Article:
This chapter follows people seemingly monitoring the flock’s home with cameras, and talking about Dylan as if they created him. It’s surprisingly good at being vague and only using implication to get across that the flock are the targets of this monitoring. The point of the chapter primarily seems to be this, in regards to Dylan not following after Max:

There was no malfunction. It was simply that the soul could not be programmed. (pg 171)

You know, JPatterson seems to be setting up an internal conflict for Dylan, so it might be nice to get a chapter from his perspective that actually shows it. Just sayin’.

Chapter 49

Max and Fang are now in Vegas. I guess nothing important happened in their trip. Max decides that she wants to gamble at a casino because [???]. And it’s mentioned that they have money from getting paid for the air-shows they did for the CSM, and that that money is “gotta be running low about now.” So… I guess the house was some sort of gift, and the flock have been paying for groceries and stuff with the CSM money? Or they somehow got waaaay overpaid and had enough for the house?

Anyway. Max wants to gamble. And nobody stops her and Fang from doing so, despite them being underage.

I was surprised that people didn’t boot us out immediately. Imagine money being more important than law enforcement! (pg 174)

Well, if gambling is treated at all the same as alcohol and cigarettes, legally, then I’m thinking Max officially lives in a fantasy-land where she can do anything. But I couldn’t say anything for sure since I’m ignorant about gambling laws and their enforcement, and don’t really feel like having that in my search history.

Max and Fang use slot machines, and Max soon sees wolf faces and then hears Dr. Gunther-Hagen’s voice when it was just Fang.

Chapter 50

Fang wins the slot machine, and all of a sudden people pay attention to Max and Fang and Max thinks “they” realize they’re underage so Max and Fang leave. Basically, this is more of random tourism nonsense JPatterson is so fond of writing for some reason unknown to me.

Oh, and then they actually run into Dr. Gunther-Hagen.

Chapter 51

Max drops a cup of quarters from the slot machine in surprise.

“Fang, leave that money for some poor soul who really needs it,” I said, all Mother Teresa again. Except I didn’t leave my cups of cash behind. (pg 177)

??????? I hope I’m missing something obvious because it looks like the book is just contradicting itself.

Dr. Gunther-Hagen claims that he’s in Vegas for a professional convention. I really hope that’s a lie or JPatterson just went up another notch in hackitude. He tries to convince Max to work with him about the “coming apocalypse” that will make “more than half the world’s population … simply disappear”. What is this magical apocalypse that will make 4 or so billion people magically disappear, but can be somehow mitigated by making people more resistant to damage? I don’t know because apparently it’s not important enough for Dr. Gunther-Hagen to mention. He also thinks that Max will be a good spokesperson for his vision of the future because she “demonstrates that being different can be wonderful and even necessary”. Which… doesn’t really make sense? “This person has wings and is cool, so you can be cool too by regrowing limbs when everyone else is dead!” And I mean, it’s not as if he could just use Dylan. Or clone another bird kid if Dylan isn’t willing after he gave him over to Jeb/the flock. At least I think he gave him over to Jeb? The whole relationship there is never explained because plot holes.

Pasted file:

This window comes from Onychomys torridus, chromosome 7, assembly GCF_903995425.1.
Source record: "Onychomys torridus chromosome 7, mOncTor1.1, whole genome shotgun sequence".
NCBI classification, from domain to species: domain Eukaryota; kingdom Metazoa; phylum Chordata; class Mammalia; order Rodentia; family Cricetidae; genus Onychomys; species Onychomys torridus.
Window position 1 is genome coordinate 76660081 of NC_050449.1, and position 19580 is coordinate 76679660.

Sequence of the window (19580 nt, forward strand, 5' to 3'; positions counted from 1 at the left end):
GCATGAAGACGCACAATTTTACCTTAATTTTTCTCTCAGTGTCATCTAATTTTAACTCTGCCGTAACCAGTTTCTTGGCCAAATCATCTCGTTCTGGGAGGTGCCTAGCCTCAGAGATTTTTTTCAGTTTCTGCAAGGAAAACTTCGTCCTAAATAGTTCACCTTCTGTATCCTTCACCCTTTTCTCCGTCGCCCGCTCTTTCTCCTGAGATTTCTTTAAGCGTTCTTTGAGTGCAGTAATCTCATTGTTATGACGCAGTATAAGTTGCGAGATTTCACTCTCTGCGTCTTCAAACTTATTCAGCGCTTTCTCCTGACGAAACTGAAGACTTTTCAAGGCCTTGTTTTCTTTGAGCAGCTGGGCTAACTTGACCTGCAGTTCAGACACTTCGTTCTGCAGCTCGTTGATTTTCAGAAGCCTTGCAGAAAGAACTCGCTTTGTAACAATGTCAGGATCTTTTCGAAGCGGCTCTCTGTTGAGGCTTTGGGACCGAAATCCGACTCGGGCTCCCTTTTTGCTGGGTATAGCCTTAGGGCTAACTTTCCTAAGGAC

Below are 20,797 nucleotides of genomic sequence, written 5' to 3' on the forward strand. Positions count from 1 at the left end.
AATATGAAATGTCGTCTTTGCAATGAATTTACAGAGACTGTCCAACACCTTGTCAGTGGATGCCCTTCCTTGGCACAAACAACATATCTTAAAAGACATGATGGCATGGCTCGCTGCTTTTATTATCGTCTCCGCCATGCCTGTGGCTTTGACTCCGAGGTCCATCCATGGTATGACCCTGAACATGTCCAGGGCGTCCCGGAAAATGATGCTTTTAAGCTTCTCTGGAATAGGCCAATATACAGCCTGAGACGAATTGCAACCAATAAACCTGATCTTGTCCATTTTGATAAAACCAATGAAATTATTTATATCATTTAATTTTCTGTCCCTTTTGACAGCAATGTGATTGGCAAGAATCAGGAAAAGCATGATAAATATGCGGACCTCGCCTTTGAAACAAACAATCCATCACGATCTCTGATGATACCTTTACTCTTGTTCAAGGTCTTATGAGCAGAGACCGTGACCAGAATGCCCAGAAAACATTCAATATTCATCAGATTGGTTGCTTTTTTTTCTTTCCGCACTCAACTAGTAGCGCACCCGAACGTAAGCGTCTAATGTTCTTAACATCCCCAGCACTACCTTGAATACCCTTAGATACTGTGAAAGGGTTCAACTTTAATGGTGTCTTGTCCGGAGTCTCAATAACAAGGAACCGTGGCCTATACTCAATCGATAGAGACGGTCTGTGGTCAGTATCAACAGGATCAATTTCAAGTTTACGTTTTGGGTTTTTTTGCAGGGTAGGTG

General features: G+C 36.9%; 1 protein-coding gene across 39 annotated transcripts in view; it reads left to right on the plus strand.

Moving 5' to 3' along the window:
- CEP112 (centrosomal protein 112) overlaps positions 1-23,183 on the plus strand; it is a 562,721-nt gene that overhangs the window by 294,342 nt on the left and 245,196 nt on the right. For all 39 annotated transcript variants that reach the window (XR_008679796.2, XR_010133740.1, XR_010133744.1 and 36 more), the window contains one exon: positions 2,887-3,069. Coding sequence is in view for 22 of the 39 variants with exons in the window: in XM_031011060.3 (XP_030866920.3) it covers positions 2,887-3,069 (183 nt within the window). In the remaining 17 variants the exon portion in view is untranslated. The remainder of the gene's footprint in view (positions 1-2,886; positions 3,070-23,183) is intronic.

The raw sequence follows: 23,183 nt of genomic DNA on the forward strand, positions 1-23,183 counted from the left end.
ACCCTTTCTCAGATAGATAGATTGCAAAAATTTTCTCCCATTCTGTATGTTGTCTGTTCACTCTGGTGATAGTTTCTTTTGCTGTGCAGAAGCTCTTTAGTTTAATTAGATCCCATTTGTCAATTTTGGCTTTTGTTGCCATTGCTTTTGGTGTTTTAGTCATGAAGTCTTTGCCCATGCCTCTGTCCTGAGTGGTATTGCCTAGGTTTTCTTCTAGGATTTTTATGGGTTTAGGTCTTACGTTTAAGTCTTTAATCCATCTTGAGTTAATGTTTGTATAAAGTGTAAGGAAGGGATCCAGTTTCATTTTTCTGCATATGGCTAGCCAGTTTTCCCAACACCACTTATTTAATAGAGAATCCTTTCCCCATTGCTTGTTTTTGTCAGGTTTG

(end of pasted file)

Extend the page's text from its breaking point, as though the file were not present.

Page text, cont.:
Max still refuses, I imagine because Dr. Gunther-Hagen failed to say anything he hasn’t already said. “Here, let me say a bunch of incredibly vague things! Join me!” Dr. Gunther-Hagen makes threats, Max calls him evil, and now they’re apparently enemies. Great.

Chapter 52

Gazzy gives Iggy a car magazine and Iggy feels a photograph on it, then decides to “try without touching it” and describes the depicted car’s form, then touches the magazine again and guesses the car’s make.


Dylan calls the flock out to look at the stars, and Jeb points out constellations. Also, the rest of the flock don’t really seem to have any beef with Jeb. I know that I say how Max’s hatred of him is plot holey, but… so is this. Mostly because neither are properly established. We also get this gem:

“Yeah. I used to call them the Dipsticks,” Gazzy reminisced. (pg 184)

…Why do I get the impression we’re going to get ” ‘Sorry,’ X apologized” by the end of this series?

Dylan predicts meteors before they come.

“If you can see so well, Dylan,” Angel asked curiously, “why didn’t you see those Erasers coming?”

For that, Dylan had no answer. (pg 185)

It is a very bad sign when I can’t even tell if JPatterson bringing up questions like this means they’ll be answered.

Chapter 53

Max and Fang are at Cirque D Soleil when the voice warns Max moments before she gets grabbed OH NO THIS IS DEFINITELY VERY TENSE AND DRAMATIC. Come back next week for the underwhelming conclusion to this cliffhanger!

Weekly Haiku 27


Well it’s on time, if only just…

Summer, Still

Sleepy summer day;

A breeze tussles sun-warm hair

While the insects sing.


Soft, friendly voices

Drift in from the other room;

Alone, I listen.

Tired Bones

Weary in the light;

Sleep murmurs its siren’s song

And weights my tired limbs.


Glass warps the water;

Fish idle in half lit depths

As we stare and dream.

Cold Sun

Shadows creep closer;

A distant star sinks beneath

The low horizon.

 All haiku copyright © 2013 by Michael Vest